My favourite thing about the new MBA is that it looks exactly like the old MBA. I wouldn’t have been able to buy one if that hadn’t been the case. My deceit relied upon my wife not being able to tell the difference.
Because I knew what she’d say if I asked her, if I dared wonder out loud that I was considering buying a new laptop.
“What’s wrong with the one you bought in the summer?”
Email sent to ‘email@example.com’ on November 14th, 2020
I have not received a response to my email of 11/11. Your acknowledgement email said I should expect one within a business day. To summarise, I was expressing my disappointment that I’d bought a 2020 MacBook Air five months ago to already see it superseded by a new model. Additionally, in considering whether to exchange my current computer, I was wondering why there wasn’t a 2020 trade-in option on the UK Apple Store website.
And so I’d decided not to buy a new MacBook Air, despite the wealth of laudatory reviews trembling across the internet like seductive whispers. I wasn’t rich enough to justify spending £1000 on a new laptop, six months after spending £1000 on a new laptop. In the context of the lockdown economy, of food banks and friends losing their jobs, it was obscene.
On the night of making this final, absolute decision, my son asked if he could borrow my MacBook to practice his times-tables. Within three minutes of opening a single tab on Safari, the computer’s fan was blowing a merry storm.
“It sounds like it’s poorly,” said my son. “Can computers get Covid?”
When he was in bed and my wife was watching Bake Off, I took to research, hoping not to offend my laptop with the search terms entered. Apple still weren’t listing the 2020 Intel model as a trade-in option. I found one website, with gifs and a garish colour scheme, that offered £724 for the computer. It averaged a 2-star review on Trust Pilot — the main thrust of complaints being that the generous offers for second-hand technology were lowered as soon as the company took receipt of the tech.
Obviously, I wouldn’t use eBay — 1) it was too much effort and people are awful and self-entitled and, having watched one episode of The Apprentice, they’ll demand 100s of £££ off as soon as they noticed the scratches around the USB-C ports AND 2) my wife might spot the activity on our shared account.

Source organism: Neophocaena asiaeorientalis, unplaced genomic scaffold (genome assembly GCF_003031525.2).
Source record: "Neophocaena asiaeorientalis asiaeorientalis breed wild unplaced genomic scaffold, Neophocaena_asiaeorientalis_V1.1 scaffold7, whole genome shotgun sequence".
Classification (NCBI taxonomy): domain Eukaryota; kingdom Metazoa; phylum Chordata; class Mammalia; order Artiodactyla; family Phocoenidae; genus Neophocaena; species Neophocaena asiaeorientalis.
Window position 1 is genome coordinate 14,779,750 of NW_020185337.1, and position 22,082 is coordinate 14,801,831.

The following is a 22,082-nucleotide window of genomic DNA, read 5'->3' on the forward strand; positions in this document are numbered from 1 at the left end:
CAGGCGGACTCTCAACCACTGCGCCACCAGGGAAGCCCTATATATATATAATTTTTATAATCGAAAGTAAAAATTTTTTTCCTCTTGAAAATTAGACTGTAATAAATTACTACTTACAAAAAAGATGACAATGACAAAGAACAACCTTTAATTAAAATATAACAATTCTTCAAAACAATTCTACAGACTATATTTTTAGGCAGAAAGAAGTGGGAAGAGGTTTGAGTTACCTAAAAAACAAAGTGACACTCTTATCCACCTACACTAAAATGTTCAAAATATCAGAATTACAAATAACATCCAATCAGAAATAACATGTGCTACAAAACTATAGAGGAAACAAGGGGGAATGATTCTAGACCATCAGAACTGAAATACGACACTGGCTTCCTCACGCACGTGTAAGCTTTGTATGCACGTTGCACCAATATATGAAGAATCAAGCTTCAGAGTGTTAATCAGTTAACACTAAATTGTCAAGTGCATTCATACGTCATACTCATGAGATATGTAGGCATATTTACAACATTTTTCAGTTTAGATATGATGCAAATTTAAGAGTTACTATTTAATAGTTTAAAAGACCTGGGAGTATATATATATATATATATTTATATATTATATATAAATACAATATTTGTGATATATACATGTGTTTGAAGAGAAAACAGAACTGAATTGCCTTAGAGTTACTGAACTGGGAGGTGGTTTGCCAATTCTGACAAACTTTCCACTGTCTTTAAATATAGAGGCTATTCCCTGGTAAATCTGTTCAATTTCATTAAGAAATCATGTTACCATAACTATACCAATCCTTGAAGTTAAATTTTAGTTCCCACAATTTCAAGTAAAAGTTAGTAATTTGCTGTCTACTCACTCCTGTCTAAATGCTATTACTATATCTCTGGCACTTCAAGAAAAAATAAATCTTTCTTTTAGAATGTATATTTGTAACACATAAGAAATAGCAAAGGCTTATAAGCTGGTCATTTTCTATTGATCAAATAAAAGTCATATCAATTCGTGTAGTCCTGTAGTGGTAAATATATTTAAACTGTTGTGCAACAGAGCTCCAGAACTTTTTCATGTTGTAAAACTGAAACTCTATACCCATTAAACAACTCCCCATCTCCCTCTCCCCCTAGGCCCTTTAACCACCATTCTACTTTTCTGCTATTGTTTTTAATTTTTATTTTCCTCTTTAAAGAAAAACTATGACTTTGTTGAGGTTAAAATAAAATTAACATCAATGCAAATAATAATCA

A high-street ‘tech exchange’ shop offered close to £500. That meant I could buy a new M1 MacBook Air (all those amazing reviews from bona fide experts!) for £500. Could I afford it? No. But there had been talk of getting my son a new Xbox for Christmas — if I persuaded my wife that this was a bad idea (we don’t want him paying Streetfighter and ending up as a street fighter), I could better square the expense.
It was decided. All I needed to do now was to buy the new computer, migrate all the files from the old one, trade the old one and all without my wife noticing.
“I’m thinking maybe a new console for D next year?” I messaged. “We don’t want to spoil him.”
Email received from ‘firstname.lastname@example.org’ on November 16th, 2020
Dear Apple Customer,
Thank you for contacting the Apple Online Store. My name is Ray and I will be happy to assist you today.
I understand you wish to wish to be informed about your web order status.
Kindly provide us with your web order number in order to proceed with your request properly; and also, I will need to ask you for some of your personal details to help locate your order.
As soon as these details are received, I will be able to assist you.
Email sent to ‘email@example.com’ on November 16th, 2020
Thanks for your response. I’m not emailing about a web order. As explained in the previous couple of emails: